After the Supreme Court agreed to hear the North Carolina case but before it made its decision, the state’s supreme court pulled a bait and switch. A change in the state court’s composition after the 2022 elections flipped the court back to Republicans, who were happy to go back on the prior majority’s very recent word and now say that partisan gerrymandering claims aren’t justiciable under the state’s constitution after all. While that decision, issued in April, seems to preserve a role for state courts generally in reviewing the legality of actions taken by state legislatures, it renders the North Carolina constitution functionally toothless against partisan gerrymandering and strips millions of voters of their fundamental right to govern themselves. Democratic-appointed Justice Anita Earls’ dissent castigated the Republican majority for “its shameful manipulation of fundamental principles of our democracy and the rule of law” in order to confer advantage to other Republicans.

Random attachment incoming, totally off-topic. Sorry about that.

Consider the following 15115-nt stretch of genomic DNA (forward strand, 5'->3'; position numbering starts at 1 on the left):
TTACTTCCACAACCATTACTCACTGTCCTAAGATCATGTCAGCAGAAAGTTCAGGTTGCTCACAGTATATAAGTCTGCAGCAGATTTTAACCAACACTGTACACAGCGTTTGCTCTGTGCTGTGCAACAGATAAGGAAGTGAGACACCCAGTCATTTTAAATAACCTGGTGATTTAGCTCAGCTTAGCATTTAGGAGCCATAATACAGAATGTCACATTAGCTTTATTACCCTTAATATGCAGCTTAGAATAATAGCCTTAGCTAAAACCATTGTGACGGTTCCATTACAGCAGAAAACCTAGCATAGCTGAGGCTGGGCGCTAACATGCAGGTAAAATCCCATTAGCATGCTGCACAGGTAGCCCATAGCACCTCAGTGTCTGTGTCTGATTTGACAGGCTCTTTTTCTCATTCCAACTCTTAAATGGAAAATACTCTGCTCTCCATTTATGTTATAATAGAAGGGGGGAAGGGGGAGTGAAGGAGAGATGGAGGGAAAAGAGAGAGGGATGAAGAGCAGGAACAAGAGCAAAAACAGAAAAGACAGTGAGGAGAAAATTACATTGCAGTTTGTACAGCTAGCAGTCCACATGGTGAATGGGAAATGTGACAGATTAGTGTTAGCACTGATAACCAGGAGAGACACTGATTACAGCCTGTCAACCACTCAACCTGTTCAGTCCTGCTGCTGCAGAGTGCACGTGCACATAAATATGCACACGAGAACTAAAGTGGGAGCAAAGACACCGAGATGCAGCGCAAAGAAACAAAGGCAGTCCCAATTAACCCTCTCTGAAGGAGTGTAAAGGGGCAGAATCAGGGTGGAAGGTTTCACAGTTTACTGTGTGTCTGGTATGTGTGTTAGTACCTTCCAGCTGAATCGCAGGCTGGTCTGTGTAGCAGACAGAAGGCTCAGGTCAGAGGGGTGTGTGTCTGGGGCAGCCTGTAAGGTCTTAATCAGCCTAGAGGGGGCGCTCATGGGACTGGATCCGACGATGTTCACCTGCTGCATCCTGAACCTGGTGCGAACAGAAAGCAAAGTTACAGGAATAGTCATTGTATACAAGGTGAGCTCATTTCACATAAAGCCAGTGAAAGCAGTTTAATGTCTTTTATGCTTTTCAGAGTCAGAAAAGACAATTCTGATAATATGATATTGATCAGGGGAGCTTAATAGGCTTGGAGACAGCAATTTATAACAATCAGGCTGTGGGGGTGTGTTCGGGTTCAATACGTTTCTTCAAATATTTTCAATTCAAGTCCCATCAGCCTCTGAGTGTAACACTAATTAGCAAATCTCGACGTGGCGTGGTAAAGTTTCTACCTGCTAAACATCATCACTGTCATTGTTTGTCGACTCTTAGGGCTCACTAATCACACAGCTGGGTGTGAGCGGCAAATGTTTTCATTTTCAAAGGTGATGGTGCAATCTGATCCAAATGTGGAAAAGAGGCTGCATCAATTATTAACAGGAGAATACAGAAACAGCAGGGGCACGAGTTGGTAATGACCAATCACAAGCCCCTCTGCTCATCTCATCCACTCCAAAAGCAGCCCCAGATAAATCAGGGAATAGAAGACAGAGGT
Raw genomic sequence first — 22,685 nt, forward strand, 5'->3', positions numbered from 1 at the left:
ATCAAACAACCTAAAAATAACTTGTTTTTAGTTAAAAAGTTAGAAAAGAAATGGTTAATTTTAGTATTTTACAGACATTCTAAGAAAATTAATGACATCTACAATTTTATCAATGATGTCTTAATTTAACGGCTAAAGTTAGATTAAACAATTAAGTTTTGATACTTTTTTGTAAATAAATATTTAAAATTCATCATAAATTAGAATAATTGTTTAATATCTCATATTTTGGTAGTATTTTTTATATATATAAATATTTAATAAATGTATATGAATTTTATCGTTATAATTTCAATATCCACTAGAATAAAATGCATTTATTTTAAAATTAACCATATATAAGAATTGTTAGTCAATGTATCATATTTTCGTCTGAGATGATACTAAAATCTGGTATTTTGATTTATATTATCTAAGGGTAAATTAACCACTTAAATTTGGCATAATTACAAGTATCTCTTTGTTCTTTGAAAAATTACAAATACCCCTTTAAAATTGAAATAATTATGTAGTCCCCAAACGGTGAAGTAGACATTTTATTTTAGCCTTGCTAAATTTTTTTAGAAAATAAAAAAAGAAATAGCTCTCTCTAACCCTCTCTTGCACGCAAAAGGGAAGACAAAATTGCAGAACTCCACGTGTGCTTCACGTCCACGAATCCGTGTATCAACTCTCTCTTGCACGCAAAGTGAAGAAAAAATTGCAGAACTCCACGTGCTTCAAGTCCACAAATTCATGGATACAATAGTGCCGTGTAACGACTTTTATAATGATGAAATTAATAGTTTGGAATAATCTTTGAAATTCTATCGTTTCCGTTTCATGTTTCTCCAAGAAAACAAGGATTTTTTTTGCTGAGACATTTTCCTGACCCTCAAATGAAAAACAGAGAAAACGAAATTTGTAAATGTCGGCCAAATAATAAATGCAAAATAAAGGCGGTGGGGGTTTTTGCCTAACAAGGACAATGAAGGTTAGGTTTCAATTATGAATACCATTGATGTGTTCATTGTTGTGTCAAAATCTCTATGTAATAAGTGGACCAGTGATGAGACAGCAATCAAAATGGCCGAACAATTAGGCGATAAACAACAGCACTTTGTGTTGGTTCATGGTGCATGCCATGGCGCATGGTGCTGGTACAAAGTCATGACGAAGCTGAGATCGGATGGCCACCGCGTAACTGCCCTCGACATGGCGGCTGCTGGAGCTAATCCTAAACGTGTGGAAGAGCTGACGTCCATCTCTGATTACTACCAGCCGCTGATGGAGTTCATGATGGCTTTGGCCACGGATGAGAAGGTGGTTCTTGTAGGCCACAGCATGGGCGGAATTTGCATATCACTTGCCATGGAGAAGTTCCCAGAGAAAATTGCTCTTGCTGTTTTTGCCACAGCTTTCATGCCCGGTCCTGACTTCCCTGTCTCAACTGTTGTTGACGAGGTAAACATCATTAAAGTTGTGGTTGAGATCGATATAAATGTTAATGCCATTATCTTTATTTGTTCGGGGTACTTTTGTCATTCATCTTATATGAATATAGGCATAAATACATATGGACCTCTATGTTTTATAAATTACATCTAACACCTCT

I recount all this procedural mess because Moore v. Harper did not disturb the now Republican-dominated North Carolina Supreme Court’s finding that partisan gerrymandering is not justiciable. Roberts did, however, put the most extreme version of the state supremacist scheme to rest. State legislatures are obviously constrained by state constitutions, including in how they run elections. Getting the Supreme Court’s blessing to do otherwise would have been nothing short of a judicial insurrection, allowing conservatives to do with black robes and gavels what they failed to do with MAGA hats and zipties. Curiously, the Supreme Court did not attempt to spell out these clear boundaries for state legislatures, and instead created much more nebulous boundaries for state courts to follow.